"Growing up, my dream was to be a professor. I have degrees in history and philosophy, with five minors. There's a long tradition of educators on both sides of my family; my parents had been teachers; one grandfather was the dean of a school, and the other was a French teacher."
However, Ho became disillusioned with academia and considered a cooking career. "A friend was applying to culinary school at the Culinary Institute of America -- I checked it out and found I needed six months of kitchen experience first. So I looked for a restaurant job."
He landed in the kitchen of Jean-Louis DeHoux's Belgian Restaurant. "Everyone made fun of me because I didn't know anything," Ho wryly recalls. "I was so frustrated, and I made up my mind to be really good." Fortuitously, chef Christian Echterbille, longtime instructor at Brussels' the CERIA culinary academy, took over the kitchen. "He knew what I needed to know, and he knew how to teach me. I worked hard, I read books, and within two years, I'd progressed to sous chef.
"My parents weren't very happy about my culinary career; they'd wanted me to be a doctor or a pharmacist. But the hours I worked got my dad's respect. When I was 24, my life sucked -- I was working crazy hours, I had no social life, and my family was mad at me. But I wanted to be a chef."
Ho moved on to the Driskill to work with chef David Bull. He left for a year to work with chef Tim Keating at the Four Seasons in Houston, and later returned to the Driskill as sous chef.
"But I always wanted to go to New York. I had huge fantasies about what I'd do there, but when I arrived, I had nothing set up except a temporary sublet in Brooklyn and a list of places where I wanted to work. I answered an ad for Cafe Boulud, and after doing a stage there, chef Andrew Carmellini hired me as saucier.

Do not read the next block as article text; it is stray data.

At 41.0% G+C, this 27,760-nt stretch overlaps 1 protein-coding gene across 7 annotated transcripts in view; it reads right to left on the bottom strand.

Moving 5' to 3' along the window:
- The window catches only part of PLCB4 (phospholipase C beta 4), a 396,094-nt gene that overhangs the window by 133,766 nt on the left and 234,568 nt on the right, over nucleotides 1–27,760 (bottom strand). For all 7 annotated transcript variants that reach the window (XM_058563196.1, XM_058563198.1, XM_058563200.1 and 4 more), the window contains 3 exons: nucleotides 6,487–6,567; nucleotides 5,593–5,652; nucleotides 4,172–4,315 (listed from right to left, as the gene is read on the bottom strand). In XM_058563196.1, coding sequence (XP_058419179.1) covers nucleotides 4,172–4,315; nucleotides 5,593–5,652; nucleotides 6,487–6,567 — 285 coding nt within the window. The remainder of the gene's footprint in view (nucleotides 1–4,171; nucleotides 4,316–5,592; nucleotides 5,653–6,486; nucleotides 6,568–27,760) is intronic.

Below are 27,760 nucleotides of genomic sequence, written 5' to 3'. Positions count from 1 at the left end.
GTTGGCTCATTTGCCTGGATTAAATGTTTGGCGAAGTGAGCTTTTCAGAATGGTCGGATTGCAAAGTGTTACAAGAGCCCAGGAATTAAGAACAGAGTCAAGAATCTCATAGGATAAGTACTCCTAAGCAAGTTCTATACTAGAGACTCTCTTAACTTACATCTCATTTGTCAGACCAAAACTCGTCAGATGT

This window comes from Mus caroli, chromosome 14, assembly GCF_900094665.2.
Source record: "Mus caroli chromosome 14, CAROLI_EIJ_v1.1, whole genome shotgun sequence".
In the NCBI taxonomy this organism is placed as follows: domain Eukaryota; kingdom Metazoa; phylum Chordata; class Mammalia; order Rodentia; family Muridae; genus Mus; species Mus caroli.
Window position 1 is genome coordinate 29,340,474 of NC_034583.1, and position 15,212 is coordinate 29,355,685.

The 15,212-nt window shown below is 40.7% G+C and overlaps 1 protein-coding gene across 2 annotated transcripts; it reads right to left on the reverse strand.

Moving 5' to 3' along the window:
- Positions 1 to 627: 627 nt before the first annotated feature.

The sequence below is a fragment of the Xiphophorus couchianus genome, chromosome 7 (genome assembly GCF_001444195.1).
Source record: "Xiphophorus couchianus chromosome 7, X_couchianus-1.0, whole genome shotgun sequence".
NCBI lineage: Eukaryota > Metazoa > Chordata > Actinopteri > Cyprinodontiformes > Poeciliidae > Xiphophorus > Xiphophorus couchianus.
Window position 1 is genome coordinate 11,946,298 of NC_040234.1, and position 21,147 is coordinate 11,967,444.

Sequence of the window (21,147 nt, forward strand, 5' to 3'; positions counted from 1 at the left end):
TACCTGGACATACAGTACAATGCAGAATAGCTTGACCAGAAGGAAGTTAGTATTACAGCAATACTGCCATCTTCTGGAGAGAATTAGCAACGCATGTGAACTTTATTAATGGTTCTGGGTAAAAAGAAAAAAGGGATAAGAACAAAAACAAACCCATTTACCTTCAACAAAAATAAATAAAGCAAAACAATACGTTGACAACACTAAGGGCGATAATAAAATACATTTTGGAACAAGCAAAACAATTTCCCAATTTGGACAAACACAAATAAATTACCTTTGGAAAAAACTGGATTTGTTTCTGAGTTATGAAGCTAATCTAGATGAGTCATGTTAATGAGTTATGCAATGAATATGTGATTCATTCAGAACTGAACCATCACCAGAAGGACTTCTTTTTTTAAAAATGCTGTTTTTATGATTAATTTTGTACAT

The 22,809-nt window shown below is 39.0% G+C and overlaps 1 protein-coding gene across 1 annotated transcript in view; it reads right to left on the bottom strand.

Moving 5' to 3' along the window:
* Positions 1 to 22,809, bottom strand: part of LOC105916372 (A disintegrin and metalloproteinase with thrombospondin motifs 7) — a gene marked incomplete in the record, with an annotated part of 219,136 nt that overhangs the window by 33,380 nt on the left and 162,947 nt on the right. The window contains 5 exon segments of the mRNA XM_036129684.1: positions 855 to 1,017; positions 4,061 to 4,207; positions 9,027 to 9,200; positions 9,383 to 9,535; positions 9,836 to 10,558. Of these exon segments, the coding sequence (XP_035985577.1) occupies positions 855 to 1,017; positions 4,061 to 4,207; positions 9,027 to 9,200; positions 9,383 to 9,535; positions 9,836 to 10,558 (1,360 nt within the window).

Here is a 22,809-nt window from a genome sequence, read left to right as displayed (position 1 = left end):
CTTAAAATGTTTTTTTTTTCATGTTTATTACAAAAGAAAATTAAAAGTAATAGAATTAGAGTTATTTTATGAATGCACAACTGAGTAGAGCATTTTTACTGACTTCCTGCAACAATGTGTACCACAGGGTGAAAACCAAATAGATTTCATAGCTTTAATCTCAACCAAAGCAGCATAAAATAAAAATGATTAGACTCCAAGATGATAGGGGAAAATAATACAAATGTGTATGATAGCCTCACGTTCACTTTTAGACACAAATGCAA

"When I started, it was so tough; it took three months before I wasn't humiliated every day. I was used to hard work, but this was a different level and different style than in any kitchen I'd been. There are seven or eight [people] in the kitchen for each service, and every single cook is totally dedicated. I'm the only one who hasn't been to culinary school. But no regrets; I work, I cook, I go home and read food books. I must have read Escoffier a hundred times.
"It's not easy to make friends in New York; I haven't met a single person outside of work. I can't stress enough how hard it is to live here, but there's something magical and amazing about it. Every day I discover something new about this city. Nowhere have I seen the public so passionate about food -- they know good food, and if you do a good job, you get a loyal following.
"I do miss Austin. I miss my old home. I miss the open space, nature, and most of all, the Texas hospitality.
"I want to be the best; that's why I'm here. I'm not doing this for fame and fortune; that's the last thing on my mind, and it's the last thing that's happening. I just want to be the best. I can't imagine doing anything else right now. It's a beautiful thing."